• catenanes;
  • cyclodextrins;
  • macrocycles;
  • orientational isomerism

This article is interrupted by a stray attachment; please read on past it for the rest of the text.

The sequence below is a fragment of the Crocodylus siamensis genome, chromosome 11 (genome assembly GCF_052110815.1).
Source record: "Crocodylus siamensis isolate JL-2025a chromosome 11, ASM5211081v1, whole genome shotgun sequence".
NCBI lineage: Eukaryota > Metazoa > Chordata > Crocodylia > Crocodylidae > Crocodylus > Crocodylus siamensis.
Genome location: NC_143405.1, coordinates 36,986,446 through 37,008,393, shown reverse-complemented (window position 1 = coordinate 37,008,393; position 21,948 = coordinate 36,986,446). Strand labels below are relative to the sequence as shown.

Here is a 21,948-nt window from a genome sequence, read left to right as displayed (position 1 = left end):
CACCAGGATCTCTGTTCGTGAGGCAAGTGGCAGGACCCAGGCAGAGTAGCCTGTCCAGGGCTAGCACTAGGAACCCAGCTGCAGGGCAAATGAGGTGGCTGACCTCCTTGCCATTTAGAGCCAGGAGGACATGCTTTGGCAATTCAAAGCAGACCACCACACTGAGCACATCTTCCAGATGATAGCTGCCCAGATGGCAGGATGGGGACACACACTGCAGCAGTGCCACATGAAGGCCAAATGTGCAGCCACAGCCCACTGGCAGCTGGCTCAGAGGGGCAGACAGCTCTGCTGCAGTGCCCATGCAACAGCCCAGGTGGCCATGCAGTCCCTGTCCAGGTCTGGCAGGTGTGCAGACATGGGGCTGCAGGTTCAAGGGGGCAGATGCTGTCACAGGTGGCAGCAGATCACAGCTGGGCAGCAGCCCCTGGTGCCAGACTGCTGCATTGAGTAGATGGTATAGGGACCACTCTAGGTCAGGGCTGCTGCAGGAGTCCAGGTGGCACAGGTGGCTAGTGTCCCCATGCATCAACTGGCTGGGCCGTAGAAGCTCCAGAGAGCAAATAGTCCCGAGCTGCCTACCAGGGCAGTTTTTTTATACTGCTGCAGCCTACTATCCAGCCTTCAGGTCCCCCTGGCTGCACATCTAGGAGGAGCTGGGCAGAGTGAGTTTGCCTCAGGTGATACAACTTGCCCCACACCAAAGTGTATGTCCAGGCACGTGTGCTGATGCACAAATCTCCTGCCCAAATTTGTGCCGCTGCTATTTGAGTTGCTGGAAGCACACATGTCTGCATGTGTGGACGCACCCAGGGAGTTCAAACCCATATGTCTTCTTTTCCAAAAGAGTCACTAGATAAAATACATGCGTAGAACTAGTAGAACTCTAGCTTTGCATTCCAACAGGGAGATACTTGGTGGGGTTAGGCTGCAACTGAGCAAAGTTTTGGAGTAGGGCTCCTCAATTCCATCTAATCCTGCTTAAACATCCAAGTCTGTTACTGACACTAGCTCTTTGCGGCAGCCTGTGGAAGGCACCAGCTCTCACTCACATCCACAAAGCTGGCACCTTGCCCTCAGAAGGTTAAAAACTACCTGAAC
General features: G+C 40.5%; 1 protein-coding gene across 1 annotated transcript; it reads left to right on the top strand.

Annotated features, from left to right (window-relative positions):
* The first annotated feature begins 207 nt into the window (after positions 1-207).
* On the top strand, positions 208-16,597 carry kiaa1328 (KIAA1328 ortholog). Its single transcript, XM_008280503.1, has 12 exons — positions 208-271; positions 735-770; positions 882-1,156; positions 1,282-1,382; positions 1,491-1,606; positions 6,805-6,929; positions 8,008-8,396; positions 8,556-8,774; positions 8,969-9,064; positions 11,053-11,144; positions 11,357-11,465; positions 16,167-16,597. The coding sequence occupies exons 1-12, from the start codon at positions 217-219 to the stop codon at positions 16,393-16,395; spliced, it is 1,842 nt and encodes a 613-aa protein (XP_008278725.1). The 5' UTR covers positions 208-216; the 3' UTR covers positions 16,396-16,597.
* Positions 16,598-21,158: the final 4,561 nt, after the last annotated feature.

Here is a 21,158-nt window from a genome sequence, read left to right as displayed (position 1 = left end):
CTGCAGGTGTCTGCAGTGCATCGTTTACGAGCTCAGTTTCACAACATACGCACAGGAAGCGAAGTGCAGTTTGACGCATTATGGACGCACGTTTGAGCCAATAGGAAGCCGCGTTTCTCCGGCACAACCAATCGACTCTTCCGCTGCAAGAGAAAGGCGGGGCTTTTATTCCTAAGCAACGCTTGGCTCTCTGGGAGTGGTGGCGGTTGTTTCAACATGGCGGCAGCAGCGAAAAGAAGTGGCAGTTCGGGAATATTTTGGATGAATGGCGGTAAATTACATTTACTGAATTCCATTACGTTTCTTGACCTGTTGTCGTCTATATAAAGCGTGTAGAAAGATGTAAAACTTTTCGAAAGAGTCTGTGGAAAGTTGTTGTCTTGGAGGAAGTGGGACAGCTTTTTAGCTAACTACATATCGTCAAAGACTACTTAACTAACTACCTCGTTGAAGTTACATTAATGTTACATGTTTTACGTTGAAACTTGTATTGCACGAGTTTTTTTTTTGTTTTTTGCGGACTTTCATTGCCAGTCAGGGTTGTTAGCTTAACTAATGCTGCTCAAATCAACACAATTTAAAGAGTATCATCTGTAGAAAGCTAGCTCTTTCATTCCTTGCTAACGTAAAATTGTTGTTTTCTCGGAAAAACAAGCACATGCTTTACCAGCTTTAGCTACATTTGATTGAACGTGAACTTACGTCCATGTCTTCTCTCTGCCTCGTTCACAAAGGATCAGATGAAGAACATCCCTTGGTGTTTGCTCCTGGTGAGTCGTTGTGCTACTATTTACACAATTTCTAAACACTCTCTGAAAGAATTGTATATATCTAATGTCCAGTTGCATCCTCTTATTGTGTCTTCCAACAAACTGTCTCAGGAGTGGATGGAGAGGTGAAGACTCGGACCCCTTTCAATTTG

A novel synthetic approach is described for the construction of catenanes in aqueous solution from a partially methylated cyclodextrin (CD)-namely, heptakis(2,6-di-O-methyl-β-cyclodextrin) (DM-β-CD)-and a range of substrate molecules that contain a hydrophobic central core in the form of a 4,4′-disubstituted biphenyl unit (usually bitolyl) carrying two hydrophilic polyether side chains terminated by primary amine functions. In water, the amphiphilic catenane precursors form 1:1 complexes with β-CD and DM-β-CD and 2:1 (guest: host) complexes with the larger γ-CD. Macrocyclizations of the biphenyl-containing substrates with aromatic diacid chlorides in aqueous solution and in the presence of DM-β-CD under Schotten-Baumann conditions afforded-in low yields-a range of [2]- and [3]catenanes. When a consitutionally asymmetrical diamine was employed as the substrate, orientational isomers of a [2]catenane were obtained. A [3]catenene incorporating a macrocyclic tetralactam was found to exist as a mixture of head-to-head and head-to-tail isomers, which could be separated by high pressure liquid chromatography and identified unambiguously by nuclear magnetic resonance spectroscopy. One of the [2]catenanes afforded good single crystals from which the solid state structure was determined by X-ray crystallography. Other techniques which aided the characterization of these novel compounds included ultraviolet/visible and luminescence spectroscopy, dynamic nuclear magnetic resonance spectroscopy and fast atom bombardment mass spectrometry. Generally speaking, the catenated cyclodextrins are soluble in halogenated and aromatic hydrocarbons as well as in hydroxylic solvents. The existence of these new compounds gives us a unique insight into the nature of the noncovalent bonding interactions that cyclodextrins employ in binding substrate molecules.